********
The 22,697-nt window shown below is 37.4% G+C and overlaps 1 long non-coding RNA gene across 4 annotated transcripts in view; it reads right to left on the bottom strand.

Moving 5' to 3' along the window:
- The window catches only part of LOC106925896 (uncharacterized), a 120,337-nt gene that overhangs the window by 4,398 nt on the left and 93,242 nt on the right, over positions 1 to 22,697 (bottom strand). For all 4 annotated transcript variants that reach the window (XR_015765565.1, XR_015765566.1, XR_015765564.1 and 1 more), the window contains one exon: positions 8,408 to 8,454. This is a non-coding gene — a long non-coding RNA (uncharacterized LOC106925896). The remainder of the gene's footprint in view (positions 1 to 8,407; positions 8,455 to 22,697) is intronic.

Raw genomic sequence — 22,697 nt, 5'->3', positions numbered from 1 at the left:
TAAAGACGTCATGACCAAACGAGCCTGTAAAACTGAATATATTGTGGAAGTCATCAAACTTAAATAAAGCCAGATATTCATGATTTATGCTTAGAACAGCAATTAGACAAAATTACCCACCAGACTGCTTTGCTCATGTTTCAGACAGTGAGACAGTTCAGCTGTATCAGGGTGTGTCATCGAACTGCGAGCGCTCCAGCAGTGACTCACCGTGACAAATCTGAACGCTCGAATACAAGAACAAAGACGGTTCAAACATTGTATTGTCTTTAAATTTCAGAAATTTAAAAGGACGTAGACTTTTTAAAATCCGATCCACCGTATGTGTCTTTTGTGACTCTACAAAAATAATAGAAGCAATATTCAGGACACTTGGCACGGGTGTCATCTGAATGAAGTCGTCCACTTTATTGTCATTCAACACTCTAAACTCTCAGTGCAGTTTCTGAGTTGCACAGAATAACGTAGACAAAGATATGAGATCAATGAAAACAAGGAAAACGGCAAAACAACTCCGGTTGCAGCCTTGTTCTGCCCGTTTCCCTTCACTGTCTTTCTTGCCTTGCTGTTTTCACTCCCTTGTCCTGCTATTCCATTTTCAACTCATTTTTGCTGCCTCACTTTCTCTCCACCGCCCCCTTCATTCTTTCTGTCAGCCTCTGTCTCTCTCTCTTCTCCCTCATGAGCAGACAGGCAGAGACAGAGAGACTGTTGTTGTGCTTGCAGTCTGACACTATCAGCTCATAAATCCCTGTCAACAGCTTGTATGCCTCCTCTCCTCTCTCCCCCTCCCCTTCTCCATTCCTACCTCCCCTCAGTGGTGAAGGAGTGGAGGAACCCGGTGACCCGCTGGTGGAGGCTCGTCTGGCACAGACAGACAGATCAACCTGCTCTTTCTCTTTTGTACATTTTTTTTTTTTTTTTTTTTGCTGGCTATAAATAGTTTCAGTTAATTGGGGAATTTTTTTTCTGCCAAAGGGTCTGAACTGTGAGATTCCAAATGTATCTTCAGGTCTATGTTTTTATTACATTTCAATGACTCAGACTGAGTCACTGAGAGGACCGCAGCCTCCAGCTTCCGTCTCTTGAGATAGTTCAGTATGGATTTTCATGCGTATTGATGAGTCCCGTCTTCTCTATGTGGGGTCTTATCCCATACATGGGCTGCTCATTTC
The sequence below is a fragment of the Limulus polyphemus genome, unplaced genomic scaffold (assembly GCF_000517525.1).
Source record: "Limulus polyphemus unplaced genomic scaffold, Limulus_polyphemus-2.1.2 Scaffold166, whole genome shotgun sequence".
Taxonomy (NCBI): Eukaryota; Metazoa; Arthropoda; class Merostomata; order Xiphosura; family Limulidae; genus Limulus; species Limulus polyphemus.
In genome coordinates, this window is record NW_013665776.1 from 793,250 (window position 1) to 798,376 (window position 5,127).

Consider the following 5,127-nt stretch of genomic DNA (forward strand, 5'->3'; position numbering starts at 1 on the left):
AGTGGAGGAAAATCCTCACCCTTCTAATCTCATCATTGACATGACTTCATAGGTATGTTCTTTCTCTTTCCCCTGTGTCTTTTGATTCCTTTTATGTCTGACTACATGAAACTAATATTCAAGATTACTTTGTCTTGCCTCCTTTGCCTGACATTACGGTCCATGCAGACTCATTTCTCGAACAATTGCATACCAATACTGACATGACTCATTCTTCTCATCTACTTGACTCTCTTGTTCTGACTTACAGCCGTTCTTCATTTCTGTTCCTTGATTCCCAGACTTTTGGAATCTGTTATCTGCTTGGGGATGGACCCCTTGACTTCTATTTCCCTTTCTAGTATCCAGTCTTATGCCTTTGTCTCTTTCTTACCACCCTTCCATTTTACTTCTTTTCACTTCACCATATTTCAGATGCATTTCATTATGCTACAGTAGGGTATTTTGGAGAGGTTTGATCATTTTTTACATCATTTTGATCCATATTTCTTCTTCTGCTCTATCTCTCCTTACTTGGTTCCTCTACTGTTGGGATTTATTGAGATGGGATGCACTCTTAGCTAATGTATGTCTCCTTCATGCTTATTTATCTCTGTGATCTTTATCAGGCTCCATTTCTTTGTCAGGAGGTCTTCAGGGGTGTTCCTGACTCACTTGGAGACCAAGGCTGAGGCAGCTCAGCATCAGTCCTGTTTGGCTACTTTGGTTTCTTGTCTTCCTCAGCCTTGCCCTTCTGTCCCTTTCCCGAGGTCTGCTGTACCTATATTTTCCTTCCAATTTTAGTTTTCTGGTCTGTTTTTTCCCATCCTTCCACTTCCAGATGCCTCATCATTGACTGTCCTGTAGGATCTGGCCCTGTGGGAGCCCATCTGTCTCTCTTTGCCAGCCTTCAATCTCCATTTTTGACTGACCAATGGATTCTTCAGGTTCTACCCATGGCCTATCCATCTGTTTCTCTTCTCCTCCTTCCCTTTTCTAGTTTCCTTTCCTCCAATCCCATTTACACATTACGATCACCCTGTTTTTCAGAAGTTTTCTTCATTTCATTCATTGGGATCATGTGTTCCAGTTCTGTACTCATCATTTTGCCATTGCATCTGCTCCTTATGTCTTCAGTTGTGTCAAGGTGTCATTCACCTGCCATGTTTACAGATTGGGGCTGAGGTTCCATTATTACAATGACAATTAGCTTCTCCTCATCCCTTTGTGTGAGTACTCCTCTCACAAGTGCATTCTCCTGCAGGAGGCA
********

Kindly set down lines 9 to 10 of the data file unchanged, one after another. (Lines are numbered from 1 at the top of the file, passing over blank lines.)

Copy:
In genome coordinates, this window is record NW_013665776.1 from 793,250 (window position 1) to 798,376 (window position 5,127).

Consider the following 5,127-nt stretch of genomic DNA (forward strand, 5'->3'; position numbering starts at 1 on the left):